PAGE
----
An early spring changes a fall defoliator into a summer defoliator
Over 95% of the orange-striped oakworms in central Minnesota completed their leaf feeding by mid-August. This forest insect can sometimes be found in great numbers in mid-September, but our early and warm spring weather allowed them to emerge a month earlier. More parasites of the eggs and pupae were observed this August, and more evidence of squirrels scratching the duff for pupae to eat was evident, also. Overall, defoliation in l998 was much less than that of l997 in most areas where this insect had localized outbreaks last year.
to include a review of the role of insect and disease management in forest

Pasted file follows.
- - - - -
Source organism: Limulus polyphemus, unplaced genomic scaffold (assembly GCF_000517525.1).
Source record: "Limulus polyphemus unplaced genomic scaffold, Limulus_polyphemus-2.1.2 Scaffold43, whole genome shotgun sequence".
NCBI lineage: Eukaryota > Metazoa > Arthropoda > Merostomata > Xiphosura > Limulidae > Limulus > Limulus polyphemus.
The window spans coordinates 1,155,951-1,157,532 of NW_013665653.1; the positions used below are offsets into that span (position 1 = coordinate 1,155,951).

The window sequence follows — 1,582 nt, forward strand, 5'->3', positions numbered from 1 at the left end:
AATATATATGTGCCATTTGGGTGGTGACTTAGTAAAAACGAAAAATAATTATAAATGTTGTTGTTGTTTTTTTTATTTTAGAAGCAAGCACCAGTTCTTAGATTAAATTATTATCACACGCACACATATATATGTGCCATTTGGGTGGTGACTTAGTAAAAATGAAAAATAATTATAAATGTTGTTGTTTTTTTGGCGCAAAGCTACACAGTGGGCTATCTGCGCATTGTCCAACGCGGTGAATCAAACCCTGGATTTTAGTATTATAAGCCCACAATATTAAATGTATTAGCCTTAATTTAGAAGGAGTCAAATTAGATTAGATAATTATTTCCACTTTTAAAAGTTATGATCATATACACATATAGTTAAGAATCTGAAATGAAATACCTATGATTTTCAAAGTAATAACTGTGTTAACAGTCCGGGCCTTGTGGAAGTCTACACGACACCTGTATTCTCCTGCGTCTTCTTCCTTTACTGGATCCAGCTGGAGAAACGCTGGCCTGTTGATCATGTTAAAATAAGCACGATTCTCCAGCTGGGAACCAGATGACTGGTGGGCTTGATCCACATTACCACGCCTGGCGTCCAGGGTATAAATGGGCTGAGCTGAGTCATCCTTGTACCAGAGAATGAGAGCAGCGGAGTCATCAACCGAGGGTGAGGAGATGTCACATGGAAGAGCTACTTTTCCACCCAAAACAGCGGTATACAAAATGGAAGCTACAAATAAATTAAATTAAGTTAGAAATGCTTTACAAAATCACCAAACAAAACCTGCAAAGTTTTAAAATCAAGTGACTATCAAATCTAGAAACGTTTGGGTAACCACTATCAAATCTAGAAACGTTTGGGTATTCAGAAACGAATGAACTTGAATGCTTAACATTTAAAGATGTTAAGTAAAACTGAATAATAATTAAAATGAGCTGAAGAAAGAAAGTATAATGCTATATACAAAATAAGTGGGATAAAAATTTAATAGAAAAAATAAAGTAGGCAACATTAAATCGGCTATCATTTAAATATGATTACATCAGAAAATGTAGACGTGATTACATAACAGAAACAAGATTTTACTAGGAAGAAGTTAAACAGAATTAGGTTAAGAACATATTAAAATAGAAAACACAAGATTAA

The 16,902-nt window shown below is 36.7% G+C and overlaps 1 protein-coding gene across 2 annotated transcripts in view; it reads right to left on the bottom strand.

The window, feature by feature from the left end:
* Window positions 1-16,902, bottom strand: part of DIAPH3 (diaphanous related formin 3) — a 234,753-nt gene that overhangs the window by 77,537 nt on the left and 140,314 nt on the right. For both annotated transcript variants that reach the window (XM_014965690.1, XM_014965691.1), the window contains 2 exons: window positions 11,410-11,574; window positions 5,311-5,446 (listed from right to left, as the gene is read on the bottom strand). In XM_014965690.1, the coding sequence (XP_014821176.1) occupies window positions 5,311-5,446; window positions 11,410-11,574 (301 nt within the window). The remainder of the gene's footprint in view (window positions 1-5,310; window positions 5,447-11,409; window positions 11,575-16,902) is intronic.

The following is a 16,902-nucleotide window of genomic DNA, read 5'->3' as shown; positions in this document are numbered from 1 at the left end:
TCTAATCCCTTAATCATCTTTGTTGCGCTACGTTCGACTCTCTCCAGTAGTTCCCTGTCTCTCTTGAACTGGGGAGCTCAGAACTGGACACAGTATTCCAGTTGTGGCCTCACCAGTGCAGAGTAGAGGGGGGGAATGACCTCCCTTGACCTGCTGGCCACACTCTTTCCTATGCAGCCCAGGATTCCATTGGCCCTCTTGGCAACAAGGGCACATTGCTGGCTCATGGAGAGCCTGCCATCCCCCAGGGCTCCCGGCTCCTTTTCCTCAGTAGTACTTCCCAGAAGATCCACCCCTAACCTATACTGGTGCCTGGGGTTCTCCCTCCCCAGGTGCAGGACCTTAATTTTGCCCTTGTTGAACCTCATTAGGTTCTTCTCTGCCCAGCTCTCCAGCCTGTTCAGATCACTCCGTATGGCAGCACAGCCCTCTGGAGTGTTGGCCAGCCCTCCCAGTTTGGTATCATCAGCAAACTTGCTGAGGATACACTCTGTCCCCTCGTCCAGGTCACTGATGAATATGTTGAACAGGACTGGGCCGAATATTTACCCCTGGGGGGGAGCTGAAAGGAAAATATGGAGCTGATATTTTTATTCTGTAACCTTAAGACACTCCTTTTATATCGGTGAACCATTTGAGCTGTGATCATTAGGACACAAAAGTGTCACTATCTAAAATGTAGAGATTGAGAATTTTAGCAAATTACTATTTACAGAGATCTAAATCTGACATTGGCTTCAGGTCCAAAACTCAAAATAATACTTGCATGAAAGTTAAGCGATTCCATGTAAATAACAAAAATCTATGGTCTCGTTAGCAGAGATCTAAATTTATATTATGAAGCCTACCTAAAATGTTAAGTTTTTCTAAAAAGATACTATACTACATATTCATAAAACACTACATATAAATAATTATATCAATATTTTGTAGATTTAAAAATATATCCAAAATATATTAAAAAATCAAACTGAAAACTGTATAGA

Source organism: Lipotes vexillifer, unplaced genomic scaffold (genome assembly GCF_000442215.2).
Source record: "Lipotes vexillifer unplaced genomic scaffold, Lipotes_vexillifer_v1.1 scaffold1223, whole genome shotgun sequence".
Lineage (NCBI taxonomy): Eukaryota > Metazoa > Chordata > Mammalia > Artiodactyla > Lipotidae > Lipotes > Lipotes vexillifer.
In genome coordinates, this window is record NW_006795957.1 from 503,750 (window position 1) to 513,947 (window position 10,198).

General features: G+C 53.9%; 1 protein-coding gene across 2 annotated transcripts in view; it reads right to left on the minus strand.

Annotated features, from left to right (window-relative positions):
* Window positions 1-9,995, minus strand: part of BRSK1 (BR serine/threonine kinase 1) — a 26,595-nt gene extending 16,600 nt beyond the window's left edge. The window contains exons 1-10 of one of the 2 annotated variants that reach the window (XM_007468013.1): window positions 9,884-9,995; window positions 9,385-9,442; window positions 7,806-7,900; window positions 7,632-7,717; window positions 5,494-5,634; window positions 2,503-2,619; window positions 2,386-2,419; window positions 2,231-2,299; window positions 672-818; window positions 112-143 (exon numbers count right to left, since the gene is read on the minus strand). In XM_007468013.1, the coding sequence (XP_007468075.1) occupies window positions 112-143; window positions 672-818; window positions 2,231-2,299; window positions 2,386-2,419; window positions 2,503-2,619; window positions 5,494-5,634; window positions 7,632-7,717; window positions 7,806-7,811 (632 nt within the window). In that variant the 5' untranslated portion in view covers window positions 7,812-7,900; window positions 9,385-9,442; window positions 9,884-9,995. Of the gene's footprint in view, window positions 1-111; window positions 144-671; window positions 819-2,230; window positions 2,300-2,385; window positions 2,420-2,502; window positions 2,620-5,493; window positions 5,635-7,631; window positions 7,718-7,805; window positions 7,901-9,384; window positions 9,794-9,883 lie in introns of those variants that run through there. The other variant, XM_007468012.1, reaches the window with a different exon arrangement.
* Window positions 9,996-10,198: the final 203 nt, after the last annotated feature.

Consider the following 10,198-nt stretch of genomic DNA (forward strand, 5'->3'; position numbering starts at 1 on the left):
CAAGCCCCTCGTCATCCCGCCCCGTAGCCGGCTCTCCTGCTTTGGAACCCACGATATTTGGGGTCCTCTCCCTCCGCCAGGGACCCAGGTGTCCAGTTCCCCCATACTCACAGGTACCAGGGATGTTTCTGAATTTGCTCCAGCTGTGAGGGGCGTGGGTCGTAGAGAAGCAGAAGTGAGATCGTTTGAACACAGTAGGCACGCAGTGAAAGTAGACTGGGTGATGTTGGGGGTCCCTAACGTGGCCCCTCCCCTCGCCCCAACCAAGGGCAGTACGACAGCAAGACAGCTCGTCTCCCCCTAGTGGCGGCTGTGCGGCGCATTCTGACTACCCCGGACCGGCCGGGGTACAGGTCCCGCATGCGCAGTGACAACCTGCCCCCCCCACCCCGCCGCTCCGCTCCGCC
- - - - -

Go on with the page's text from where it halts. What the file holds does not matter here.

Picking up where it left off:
The upcoming Forest Productivity Conference in Duluth this December will reassert that pest management actions are a critical portion of any logistical plan to improve forest productivity for timber. History documents the impact of insect and disease agents on fiber and wood product availability. Data from the 1990 Forest Inventory and Analysis for Minnesota indicates that 37% of the wood volume produced by all species annually, dies due to natural causes. Insect and disease agents account for 53% of this loss or over 117,000,000 cubic feet of wood. Currently, Minnesota reports active infestations of oak wilt, spruce budworm, forest tent caterpillar and bark beetles. Exotics, such as the gypsy moth and Asian long horned beetle, are in our future. Forest managers need to be familiar with several key integrated pest management concepts to successfully limit losses in intensively managed stands. They include: proper site selection and preparation, host vigor, diversity, resistance vs. immunity, crop protection vs. salvage, the impact of exotics, economic threshold and direct vs. indirect control. Come to the conference ready to discuss these topics in relation to today's markets, harvesting technologies and environmental concerns. See you there!